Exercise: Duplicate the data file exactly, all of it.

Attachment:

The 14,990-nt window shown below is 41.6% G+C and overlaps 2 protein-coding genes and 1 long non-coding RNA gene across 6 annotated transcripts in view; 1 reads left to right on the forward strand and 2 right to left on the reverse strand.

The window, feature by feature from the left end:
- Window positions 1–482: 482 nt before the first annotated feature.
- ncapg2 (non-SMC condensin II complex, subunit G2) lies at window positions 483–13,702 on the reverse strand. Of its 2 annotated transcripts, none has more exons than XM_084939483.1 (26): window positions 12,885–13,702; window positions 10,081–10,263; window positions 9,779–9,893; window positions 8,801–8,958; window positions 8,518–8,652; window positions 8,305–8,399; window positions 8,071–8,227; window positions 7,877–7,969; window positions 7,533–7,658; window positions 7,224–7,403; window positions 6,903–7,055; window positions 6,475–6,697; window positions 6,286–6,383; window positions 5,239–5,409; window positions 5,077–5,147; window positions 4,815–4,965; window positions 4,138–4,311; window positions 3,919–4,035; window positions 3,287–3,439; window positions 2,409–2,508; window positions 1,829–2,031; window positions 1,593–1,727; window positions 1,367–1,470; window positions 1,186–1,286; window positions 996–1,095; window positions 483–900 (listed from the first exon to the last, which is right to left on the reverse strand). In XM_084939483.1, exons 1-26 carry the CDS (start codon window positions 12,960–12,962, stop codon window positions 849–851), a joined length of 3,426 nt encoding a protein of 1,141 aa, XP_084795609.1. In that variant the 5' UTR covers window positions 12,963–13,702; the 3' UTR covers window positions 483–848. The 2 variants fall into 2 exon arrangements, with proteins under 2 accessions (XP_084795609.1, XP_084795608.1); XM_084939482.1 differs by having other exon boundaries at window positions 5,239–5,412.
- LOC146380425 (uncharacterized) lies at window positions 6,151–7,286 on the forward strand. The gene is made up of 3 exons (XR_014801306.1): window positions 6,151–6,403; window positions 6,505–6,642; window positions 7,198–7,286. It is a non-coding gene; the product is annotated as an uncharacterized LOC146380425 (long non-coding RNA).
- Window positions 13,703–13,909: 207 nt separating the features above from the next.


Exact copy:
The 14,990-nt window shown below is 41.6% G+C and overlaps 2 protein-coding genes and 1 long non-coding RNA gene across 6 annotated transcripts in view; 1 reads left to right on the forward strand and 2 right to left on the reverse strand.

The window, feature by feature from the left end:
- Window positions 1–482: 482 nt before the first annotated feature.
- ncapg2 (non-SMC condensin II complex, subunit G2) lies at window positions 483–13,702 on the reverse strand. Of its 2 annotated transcripts, none has more exons than XM_084939483.1 (26): window positions 12,885–13,702; window positions 10,081–10,263; window positions 9,779–9,893; window positions 8,801–8,958; window positions 8,518–8,652; window positions 8,305–8,399; window positions 8,071–8,227; window positions 7,877–7,969; window positions 7,533–7,658; window positions 7,224–7,403; window positions 6,903–7,055; window positions 6,475–6,697; window positions 6,286–6,383; window positions 5,239–5,409; window positions 5,077–5,147; window positions 4,815–4,965; window positions 4,138–4,311; window positions 3,919–4,035; window positions 3,287–3,439; window positions 2,409–2,508; window positions 1,829–2,031; window positions 1,593–1,727; window positions 1,367–1,470; window positions 1,186–1,286; window positions 996–1,095; window positions 483–900 (listed from the first exon to the last, which is right to left on the reverse strand). In XM_084939483.1, exons 1-26 carry the CDS (start codon window positions 12,960–12,962, stop codon window positions 849–851), a joined length of 3,426 nt encoding a protein of 1,141 aa, XP_084795609.1. In that variant the 5' UTR covers window positions 12,963–13,702; the 3' UTR covers window positions 483–848. The 2 variants fall into 2 exon arrangements, with proteins under 2 accessions (XP_084795609.1, XP_084795608.1); XM_084939482.1 differs by having other exon boundaries at window positions 5,239–5,412.
- LOC146380425 (uncharacterized) lies at window positions 6,151–7,286 on the forward strand. The gene is made up of 3 exons (XR_014801306.1): window positions 6,151–6,403; window positions 6,505–6,642; window positions 7,198–7,286. It is a non-coding gene; the product is annotated as an uncharacterized LOC146380425 (long non-coding RNA).
- Window positions 13,703–13,909: 207 nt separating the features above from the next.